Continuous (self) improvement

“Be studious in your profession, and you will be learned.” — Benjamin Franklin

From Ben Franklin to Tony Robbins, it’s no secret that Americans idolize self improvement. Based on the numbered lists floating around for designers to read (I’m looking at you InVision), designers are no exception.

Instead of curating another bunch of articles, I wanted to write, and share with you the one list I’m following, my own.

As a bit of background, I’m about four years into my professional career, and a few years less working in product. I hope that I’ve framed the following as ‘stuff I’m doing’, rather than ‘stuff you should do’, because I am nowhere close to being an expert!

  1. Writing code every day
    Most digital designers are grateful for the developers they work with. Since I expressed interest in building simple web and iOS apps, I’ve had nothing but positive feedback and support from developers, who have been happy to spend time showing me the ropes. I’m constantly motivated by the reminder that “it’s not that hard.” I want to be proficient at prototyping with html/CSS, but I’ve also been dabbling with simple backend stuff and Swift too. It’s all good. Frontend is just one of many skills I need to learn.
  2. Managing product every day
    This is a really painful weakness for me. I’m often overwhelmed by the number of decisions one needs to make to successfully steer a team and continuously improve the product. Without getting into much detail, the core idea for me is to simply step up and take ownership and responsibility of projects. I’m slowly learning, that it’s never somebody else’s problem.
  3. Showing work every day
    In 2014, when I first arrived in the States, I met with a designer who I really admired. During our conversation, she mentioned one small tactic, (also a really great book) that has stuck in my head ever since. The idea was to be as public as you can with your work. As an example, she’d print out all the screens of a current project, and leave them on a board near her desk. Curious employees would stop by and start conversations, often leading to collaboration with other departments. Since our chat, I’ve found that early stage work to be the most important. I believe our value as designers is as leaders, facilitators and we have the power to make the abstract clear and tactile. This doesn’t happen in, it happens in real life.
  4. Public Speaking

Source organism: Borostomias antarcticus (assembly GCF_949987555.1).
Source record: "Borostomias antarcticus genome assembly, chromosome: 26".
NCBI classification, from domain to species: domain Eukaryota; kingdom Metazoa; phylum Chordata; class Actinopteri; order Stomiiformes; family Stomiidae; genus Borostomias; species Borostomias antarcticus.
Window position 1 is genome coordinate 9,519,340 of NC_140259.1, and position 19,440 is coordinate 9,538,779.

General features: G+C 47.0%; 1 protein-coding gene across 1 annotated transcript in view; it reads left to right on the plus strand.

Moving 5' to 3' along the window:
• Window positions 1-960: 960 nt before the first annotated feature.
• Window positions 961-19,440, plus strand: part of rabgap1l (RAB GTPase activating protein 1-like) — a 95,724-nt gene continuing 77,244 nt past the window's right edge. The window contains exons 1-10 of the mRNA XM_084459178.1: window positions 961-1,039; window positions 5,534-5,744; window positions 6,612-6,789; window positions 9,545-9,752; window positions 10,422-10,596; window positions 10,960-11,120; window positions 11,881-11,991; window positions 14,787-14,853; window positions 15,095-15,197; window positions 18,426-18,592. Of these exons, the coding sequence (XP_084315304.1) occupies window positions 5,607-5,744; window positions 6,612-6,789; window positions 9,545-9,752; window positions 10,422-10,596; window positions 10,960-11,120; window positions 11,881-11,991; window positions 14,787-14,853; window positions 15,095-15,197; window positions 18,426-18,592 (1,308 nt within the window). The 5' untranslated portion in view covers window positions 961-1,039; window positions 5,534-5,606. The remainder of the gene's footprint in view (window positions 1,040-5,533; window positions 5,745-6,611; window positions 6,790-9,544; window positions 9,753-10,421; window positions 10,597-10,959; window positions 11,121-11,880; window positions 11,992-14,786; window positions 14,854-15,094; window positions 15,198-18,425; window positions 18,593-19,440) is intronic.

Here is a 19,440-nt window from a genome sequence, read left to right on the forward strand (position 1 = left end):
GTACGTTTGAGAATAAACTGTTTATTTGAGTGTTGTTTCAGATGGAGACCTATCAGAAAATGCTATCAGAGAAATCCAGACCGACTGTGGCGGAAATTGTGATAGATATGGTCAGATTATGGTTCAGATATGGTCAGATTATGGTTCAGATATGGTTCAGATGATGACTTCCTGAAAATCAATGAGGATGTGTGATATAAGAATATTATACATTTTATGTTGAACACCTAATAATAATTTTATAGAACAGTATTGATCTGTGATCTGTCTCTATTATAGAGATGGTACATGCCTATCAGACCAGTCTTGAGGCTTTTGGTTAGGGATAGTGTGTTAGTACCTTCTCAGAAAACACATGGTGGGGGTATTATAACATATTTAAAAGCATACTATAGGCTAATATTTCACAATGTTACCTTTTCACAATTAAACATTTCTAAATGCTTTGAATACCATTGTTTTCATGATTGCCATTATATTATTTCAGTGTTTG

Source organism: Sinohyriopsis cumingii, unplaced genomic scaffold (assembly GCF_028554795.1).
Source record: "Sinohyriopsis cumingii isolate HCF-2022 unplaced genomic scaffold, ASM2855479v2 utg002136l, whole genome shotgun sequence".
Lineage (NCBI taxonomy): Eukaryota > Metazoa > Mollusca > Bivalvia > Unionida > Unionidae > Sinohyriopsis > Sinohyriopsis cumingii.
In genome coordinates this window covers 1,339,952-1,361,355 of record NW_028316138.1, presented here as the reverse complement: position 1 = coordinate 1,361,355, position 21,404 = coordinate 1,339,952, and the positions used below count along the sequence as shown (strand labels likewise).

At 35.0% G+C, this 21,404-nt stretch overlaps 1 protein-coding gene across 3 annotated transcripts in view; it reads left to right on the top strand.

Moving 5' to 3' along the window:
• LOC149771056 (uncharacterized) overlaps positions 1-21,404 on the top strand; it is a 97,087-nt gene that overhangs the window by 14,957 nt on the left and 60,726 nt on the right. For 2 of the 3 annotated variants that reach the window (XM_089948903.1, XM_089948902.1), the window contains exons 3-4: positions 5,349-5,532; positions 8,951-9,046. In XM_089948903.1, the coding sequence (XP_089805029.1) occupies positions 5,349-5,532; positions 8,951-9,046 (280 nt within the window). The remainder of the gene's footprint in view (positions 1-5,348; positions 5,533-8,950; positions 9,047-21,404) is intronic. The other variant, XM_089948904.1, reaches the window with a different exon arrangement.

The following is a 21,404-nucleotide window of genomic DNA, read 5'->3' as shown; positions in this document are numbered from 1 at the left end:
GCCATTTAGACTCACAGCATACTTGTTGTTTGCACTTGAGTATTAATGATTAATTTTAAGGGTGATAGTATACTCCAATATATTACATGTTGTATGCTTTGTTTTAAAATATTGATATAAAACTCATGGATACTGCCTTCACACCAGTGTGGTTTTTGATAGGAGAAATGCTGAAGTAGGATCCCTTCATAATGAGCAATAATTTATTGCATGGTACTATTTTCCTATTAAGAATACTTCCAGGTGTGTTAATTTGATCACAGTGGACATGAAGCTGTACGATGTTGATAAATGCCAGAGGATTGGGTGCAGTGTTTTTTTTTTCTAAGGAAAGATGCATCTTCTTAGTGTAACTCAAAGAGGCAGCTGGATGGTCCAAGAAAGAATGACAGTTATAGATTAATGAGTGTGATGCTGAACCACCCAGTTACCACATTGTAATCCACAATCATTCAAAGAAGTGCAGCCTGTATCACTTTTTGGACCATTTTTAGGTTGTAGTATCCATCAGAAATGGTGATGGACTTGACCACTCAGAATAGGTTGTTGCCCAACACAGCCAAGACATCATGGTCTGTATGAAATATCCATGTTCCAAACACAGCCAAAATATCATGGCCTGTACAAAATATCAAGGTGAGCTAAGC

I decided a few months ago to sign up for a Dale Carnegie Course. They’ve been around forever, and have received both criticism and big endorsements. I’m a little cynical, as usual, but I see it as an opportunity to expand a little out of the sphere of design, and I’m excited to see how it plays out. It’s also a reminder that I work for a business that has goals, earnings to report, and lights to keep on, and not in a #design slack channel.
  5. Side Projects
    Another sore spot for me. The designers I admire the most, are the creatives who ship their own work, no matter how small or frivolous the project might seem. They just ship. A fellow Aussie, and incredibly talented designer, summed it up to me, after demonstrating a simple app he’d built on weekends. “Just build stuff.” I see side projects as the glue that seals up and solidifies your identity as a designer. These little projects are where you can truly express yourself, experiment, earn a positive reputation, meet and collaborate with peers, and also just have fun. The challenge for me is overcoming the usual hurdles, whether it be technical, creative, or just time based. Do you stay back later and work, or switch off and get drinks? It’s true, ideas are pretty much worthless. A live website isn’t.

This might all sound nice, but to be honest, I often feel like I’m making no progress in these areas. As an Australian, the self-improvement trope “believe it can happen and it will happen”, is almost too cheesy to write with a straight face. But by writing this stuff down, I’m betting I’m more likely to end up doing it.